Forum Index > Trip Reports > Short Smokey hike to Da Klagwats - 13 sep 2020
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kitya
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PostSun Sep 13, 2020 9:23 pm 
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6 years ago me and Cookie attempted Da Klagwats in spring, but at that time we only made it to the Stujack Pass saddle. The ridge from there is very narrow to the summit and me and Cookie were not comfortable doing it in snow. Since than I always kind of wanted to return and visit the actual summit during snow free season, but since it is such a popular and also short and hot hike, I didn't find a good opportunity to do so, since I don't really like crowds. Finally today stars aligned: due to heavy unhealthy smoke in the area I figured not many people would venture out. As I arrived at the trailhead I was happy to realize that my gambit paid off. First time this summer there was no traffic on mountain loop hwy and there were no other cars at the trailhead! However, I also felt very sad, at the last moment I decided not take Cookie with me due to concern about smoke effects on her health. I don't really know though. Do dogs suffer from smoke the same way we do? Would you take your dog on smokey hike? As I hiked the trail (perfectly maintained) I was thinking about her and missed her all the time. My first time hiking without Cookie in many-many years!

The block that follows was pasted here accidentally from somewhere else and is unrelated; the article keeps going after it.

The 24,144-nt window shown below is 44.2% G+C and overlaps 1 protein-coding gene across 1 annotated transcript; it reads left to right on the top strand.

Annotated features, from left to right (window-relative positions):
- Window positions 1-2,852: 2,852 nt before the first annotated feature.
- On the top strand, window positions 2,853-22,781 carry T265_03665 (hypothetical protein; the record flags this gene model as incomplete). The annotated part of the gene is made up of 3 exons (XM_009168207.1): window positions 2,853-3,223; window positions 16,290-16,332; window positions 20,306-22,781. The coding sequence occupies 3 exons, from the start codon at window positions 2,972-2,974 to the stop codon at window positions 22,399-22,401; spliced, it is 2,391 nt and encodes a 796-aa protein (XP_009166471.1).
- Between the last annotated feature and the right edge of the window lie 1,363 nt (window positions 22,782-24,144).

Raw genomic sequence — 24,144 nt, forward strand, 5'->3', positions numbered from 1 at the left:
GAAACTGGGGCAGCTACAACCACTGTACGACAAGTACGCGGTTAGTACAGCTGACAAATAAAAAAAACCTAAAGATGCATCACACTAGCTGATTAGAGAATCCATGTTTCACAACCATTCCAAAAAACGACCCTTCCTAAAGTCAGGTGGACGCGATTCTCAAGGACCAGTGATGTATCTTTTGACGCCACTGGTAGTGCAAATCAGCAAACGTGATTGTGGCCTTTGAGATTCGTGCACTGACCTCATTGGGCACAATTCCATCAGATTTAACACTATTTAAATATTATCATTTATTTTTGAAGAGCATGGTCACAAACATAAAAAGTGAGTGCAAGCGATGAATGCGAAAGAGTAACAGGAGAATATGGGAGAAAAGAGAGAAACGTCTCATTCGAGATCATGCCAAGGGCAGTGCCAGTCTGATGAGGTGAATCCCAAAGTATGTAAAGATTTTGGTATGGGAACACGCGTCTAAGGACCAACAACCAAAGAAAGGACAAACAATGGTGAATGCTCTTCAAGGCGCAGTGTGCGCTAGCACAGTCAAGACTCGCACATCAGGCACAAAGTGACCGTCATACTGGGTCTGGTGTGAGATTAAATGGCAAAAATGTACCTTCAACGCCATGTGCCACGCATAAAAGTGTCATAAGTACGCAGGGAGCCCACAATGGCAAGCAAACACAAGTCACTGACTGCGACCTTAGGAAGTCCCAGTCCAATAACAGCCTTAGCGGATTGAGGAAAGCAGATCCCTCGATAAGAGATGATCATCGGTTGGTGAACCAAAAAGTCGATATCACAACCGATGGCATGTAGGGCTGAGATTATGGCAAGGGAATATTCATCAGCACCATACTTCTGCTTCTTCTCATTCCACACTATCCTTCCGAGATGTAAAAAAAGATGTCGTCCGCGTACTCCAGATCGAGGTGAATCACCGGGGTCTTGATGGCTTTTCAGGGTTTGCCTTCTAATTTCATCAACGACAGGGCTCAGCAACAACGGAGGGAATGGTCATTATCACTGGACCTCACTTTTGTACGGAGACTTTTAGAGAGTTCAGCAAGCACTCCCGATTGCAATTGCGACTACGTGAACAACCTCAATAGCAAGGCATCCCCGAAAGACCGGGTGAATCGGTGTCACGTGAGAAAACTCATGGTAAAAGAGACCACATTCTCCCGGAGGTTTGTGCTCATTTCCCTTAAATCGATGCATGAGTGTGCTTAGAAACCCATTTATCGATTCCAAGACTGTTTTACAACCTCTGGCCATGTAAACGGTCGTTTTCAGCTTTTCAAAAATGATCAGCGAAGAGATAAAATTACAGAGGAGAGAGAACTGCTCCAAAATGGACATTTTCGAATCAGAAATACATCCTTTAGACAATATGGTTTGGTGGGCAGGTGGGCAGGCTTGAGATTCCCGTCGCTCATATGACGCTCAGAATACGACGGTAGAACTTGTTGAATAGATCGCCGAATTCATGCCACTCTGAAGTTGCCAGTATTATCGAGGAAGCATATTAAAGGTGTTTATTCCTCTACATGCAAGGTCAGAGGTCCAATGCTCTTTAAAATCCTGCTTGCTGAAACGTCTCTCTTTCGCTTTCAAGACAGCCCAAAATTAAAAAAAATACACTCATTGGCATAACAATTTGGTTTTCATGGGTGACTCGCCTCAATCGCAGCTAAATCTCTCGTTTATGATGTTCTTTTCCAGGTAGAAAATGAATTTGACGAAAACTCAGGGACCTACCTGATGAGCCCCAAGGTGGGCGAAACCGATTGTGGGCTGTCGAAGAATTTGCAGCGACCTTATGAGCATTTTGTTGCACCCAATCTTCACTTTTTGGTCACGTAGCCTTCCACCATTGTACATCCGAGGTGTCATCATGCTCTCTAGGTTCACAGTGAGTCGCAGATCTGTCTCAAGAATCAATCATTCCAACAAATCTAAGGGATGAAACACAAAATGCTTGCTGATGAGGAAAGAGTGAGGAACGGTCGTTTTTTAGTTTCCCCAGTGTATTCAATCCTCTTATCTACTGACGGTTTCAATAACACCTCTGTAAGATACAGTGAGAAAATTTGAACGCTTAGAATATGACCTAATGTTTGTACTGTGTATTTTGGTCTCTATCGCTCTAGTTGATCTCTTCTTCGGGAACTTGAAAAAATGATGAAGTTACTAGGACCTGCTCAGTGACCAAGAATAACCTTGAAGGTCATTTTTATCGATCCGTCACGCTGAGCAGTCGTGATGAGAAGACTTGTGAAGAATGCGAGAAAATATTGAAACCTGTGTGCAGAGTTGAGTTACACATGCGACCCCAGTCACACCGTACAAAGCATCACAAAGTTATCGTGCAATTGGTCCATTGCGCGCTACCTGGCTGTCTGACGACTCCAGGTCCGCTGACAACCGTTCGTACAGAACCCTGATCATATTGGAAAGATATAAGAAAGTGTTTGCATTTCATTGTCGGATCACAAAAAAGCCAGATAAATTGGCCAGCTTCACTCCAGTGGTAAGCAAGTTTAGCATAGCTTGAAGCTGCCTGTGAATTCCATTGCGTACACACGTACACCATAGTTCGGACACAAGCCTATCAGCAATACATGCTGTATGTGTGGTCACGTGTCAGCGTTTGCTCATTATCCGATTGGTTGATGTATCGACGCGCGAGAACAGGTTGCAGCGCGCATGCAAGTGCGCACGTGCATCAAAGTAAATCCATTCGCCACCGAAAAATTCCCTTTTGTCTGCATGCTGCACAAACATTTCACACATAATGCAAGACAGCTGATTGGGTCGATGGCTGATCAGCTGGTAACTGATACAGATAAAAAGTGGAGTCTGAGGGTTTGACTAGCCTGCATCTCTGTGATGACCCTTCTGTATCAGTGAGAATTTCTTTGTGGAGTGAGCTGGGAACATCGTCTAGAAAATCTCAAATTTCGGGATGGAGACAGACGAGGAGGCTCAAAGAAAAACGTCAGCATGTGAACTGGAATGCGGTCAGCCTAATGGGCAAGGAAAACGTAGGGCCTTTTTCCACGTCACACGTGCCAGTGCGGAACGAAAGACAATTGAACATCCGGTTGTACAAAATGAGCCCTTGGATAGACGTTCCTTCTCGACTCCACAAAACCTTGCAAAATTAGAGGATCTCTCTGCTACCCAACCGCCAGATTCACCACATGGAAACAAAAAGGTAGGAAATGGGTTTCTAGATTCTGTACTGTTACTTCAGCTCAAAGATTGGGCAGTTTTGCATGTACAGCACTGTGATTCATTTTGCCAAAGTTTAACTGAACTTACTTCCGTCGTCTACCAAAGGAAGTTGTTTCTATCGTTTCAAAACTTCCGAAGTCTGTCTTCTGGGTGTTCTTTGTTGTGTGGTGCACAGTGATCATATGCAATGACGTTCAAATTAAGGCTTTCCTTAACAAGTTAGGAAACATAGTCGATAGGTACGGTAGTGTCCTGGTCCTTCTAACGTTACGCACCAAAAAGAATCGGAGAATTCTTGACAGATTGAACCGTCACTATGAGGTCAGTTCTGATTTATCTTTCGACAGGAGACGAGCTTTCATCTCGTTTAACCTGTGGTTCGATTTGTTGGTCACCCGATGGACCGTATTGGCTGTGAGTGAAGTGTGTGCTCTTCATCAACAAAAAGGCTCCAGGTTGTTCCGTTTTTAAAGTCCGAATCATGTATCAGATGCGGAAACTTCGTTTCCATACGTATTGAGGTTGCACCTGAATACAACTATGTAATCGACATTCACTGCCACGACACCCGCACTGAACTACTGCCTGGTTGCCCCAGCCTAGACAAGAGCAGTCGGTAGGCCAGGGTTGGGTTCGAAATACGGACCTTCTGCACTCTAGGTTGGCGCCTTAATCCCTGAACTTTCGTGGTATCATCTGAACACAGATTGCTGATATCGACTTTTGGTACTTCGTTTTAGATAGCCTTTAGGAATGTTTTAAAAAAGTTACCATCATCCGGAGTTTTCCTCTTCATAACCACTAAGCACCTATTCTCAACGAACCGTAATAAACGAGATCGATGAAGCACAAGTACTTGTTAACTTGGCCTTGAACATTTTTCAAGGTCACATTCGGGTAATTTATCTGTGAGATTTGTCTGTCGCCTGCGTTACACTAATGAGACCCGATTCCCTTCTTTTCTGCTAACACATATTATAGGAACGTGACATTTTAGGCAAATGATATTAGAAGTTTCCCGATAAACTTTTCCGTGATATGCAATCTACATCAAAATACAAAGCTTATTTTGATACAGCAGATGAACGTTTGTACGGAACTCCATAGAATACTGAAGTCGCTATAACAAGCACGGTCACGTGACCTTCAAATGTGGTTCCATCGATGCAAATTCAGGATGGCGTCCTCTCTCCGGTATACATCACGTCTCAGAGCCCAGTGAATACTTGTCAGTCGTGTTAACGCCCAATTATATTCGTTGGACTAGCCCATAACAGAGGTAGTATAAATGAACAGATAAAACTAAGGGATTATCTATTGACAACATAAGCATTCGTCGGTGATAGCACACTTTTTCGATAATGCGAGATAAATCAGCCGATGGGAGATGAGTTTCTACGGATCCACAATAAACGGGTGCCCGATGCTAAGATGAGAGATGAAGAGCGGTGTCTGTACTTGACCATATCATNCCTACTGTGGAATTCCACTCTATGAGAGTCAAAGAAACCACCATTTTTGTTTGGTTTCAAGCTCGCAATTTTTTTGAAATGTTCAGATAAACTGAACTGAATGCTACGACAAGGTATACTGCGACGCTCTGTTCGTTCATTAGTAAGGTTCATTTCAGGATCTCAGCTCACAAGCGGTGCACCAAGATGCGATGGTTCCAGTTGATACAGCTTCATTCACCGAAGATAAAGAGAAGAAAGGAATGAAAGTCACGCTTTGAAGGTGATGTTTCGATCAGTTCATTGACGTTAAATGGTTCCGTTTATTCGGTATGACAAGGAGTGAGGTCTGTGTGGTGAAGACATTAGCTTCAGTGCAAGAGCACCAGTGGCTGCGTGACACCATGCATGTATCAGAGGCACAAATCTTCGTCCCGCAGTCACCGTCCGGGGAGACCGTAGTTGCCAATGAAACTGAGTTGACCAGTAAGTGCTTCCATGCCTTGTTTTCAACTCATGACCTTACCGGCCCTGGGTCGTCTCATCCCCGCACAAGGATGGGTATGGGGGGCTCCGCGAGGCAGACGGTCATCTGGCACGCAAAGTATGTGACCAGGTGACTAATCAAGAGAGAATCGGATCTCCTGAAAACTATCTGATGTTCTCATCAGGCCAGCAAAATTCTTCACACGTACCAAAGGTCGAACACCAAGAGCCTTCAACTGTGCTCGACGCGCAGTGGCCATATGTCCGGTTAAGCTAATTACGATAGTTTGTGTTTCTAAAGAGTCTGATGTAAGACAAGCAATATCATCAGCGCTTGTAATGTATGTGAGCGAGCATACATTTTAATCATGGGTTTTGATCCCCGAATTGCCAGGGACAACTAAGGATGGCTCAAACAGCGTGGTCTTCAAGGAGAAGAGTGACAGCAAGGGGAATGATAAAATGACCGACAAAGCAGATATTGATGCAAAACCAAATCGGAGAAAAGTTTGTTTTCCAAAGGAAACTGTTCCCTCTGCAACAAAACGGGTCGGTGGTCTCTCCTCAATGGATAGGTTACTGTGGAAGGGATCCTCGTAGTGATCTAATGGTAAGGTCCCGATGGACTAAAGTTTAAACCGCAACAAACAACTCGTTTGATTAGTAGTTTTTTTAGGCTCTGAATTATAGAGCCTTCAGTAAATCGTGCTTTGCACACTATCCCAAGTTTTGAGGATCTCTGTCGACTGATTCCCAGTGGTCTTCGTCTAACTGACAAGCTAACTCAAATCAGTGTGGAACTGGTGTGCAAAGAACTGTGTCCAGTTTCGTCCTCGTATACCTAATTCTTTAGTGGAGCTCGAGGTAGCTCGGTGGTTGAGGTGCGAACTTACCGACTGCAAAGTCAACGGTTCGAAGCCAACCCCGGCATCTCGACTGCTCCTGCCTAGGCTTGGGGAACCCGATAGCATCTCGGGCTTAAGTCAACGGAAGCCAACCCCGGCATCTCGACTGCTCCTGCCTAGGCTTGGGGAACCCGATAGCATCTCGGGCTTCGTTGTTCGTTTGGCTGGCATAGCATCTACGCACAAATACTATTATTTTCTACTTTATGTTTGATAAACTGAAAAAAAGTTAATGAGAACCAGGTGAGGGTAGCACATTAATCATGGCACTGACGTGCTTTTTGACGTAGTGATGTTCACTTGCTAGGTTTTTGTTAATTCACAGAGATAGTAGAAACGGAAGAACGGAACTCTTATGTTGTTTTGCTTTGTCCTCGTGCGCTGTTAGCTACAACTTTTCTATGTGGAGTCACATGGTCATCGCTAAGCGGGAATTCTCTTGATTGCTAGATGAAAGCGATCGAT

One other upside of smoke is that it also kept temperature cooler than it would be otherwise and going up was actually pleasant. Also wildlife was out and about absolutely everywhere. I don't know if wildlife was particularly abundant because of smoke, absence of humans or lack of Cookie, but squirrels, chipmunks, pika and birds were everywhere. The smokey color also made it great lighting for portraits. I stopped on the trail to take some photos of a grouse. As I was focused taking photos of one grouse, two other grouse walked one by one between my legs!


As I was crossing the little basin just below the summit, the marmots went crazy. Marmots, obviously, are well known for their ability to loudly whistle, but I have never ever heard so many whistle at such intense pitch at the same time. Pika too! That was insanely loud. I first thought they are doing all this sounds because of me and tried to talk to them and explain that I'm vegan and mean them no harm. Just as was talking to marmots, I finally realized they are not focusing on me at all. Another predator was coming out of a small rocky cave at the same time. I didn't really know what animal it is, but marmots clearly know very-very well and they were not amused at all. The predator though is insanely cute. Like a ferret, but really-really huge for a ferret. Is it a marten? Thankfully nobody got hurt.


Pikas


Chipmunks:


And, marmots everywhere:


I also found a sparassis (AKA cauliflower) mushroom. It is one of the most tasty wild mushrooms around here!